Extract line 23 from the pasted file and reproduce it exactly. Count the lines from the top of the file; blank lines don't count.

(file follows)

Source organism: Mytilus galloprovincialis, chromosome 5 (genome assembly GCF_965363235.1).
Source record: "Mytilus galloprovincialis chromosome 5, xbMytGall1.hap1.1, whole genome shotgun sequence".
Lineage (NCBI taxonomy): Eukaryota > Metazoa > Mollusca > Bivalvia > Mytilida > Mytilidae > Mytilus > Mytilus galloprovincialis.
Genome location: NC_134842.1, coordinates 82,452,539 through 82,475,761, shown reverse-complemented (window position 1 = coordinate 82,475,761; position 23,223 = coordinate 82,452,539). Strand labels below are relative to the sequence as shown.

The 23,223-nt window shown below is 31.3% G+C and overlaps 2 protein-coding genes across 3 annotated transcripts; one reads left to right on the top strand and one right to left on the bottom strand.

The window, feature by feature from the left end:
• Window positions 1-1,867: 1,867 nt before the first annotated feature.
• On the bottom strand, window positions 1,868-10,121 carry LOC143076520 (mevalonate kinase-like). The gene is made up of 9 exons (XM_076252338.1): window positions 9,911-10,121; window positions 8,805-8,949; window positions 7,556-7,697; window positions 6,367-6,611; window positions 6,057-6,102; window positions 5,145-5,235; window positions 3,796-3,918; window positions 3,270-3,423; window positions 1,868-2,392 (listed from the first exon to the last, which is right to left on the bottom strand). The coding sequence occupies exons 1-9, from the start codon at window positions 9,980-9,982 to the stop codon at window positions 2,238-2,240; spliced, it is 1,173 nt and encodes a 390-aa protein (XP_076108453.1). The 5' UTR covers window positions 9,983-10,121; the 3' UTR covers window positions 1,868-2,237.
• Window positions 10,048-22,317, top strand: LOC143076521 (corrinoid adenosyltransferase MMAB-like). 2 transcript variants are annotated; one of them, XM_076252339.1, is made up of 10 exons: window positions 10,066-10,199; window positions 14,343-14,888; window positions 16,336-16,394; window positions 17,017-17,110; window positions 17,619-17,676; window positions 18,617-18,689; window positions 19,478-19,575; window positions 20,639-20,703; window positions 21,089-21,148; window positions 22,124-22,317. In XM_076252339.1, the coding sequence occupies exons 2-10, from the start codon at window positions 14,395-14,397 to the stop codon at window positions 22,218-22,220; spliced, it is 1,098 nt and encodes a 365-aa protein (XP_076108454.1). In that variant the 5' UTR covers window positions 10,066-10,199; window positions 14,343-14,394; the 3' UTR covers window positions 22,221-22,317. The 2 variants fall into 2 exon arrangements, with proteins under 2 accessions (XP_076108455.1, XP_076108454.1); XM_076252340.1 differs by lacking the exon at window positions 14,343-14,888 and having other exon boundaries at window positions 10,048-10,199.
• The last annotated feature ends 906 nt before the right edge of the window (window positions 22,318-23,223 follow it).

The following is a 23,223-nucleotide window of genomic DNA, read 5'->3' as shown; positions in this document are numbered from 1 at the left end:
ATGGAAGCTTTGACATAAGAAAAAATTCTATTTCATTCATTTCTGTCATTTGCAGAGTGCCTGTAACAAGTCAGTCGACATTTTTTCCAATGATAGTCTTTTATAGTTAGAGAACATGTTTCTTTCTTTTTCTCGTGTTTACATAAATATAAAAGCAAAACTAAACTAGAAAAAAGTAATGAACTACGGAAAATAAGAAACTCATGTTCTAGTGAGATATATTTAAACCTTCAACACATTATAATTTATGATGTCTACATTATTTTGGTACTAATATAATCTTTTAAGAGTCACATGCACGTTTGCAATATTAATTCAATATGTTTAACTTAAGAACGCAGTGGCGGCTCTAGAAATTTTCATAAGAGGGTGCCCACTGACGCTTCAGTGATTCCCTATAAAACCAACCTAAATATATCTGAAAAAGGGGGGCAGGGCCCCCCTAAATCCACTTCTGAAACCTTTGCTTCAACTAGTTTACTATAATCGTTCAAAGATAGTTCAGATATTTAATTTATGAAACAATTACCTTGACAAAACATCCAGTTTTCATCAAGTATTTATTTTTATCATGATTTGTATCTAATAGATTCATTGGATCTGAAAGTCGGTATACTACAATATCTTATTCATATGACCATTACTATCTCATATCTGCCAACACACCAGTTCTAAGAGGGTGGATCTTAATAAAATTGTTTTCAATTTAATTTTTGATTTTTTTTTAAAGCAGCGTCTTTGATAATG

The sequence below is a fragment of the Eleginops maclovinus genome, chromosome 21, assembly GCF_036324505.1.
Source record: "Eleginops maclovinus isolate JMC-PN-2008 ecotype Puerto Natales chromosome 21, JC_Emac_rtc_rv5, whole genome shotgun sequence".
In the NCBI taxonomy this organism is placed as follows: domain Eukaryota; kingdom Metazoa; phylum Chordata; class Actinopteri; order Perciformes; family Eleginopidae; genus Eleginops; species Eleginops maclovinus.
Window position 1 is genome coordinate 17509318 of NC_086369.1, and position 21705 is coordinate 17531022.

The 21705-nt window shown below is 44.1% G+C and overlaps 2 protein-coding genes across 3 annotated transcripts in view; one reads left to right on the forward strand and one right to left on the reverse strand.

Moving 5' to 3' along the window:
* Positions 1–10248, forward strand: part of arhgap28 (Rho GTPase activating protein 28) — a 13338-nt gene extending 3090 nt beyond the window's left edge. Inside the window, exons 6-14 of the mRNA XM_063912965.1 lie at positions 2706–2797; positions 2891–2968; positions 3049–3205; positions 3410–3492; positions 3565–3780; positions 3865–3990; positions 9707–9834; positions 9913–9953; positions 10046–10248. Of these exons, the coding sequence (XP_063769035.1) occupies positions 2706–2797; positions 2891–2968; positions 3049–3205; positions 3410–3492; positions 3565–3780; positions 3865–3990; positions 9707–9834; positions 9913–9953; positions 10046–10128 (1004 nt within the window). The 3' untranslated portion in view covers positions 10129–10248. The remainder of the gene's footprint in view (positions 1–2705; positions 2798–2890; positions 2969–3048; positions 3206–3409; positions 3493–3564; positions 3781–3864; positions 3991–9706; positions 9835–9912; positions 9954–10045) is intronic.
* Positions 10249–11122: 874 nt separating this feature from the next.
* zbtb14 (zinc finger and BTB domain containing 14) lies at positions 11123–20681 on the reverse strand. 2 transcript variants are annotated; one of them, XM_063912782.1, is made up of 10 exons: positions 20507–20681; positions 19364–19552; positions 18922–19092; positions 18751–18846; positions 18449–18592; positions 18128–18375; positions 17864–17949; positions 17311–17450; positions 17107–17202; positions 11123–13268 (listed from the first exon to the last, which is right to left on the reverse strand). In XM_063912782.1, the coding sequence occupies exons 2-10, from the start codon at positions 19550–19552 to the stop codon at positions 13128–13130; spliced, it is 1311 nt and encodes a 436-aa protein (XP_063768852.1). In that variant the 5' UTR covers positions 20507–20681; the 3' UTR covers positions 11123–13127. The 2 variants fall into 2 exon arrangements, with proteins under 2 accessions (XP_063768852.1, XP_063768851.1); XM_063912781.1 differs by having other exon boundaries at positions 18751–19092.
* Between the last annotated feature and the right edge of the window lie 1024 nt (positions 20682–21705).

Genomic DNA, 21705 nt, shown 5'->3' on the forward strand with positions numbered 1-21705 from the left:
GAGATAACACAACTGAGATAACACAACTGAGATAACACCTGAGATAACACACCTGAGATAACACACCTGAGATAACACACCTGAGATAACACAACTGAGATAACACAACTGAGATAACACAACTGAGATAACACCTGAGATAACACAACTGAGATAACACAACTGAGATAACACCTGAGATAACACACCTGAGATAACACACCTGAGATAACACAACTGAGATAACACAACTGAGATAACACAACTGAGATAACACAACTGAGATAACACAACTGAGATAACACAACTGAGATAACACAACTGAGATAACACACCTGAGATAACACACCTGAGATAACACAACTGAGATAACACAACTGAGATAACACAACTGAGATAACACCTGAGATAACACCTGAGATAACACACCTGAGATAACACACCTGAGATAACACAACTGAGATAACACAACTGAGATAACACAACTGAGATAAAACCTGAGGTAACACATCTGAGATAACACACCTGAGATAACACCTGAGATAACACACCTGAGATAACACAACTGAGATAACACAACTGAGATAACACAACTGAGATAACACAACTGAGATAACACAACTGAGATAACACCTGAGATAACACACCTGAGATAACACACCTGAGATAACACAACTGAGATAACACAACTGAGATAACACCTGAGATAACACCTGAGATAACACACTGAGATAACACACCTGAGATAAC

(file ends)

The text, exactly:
Genomic DNA, 21705 nt, shown 5'->3' on the forward strand with positions numbered 1-21705 from the left: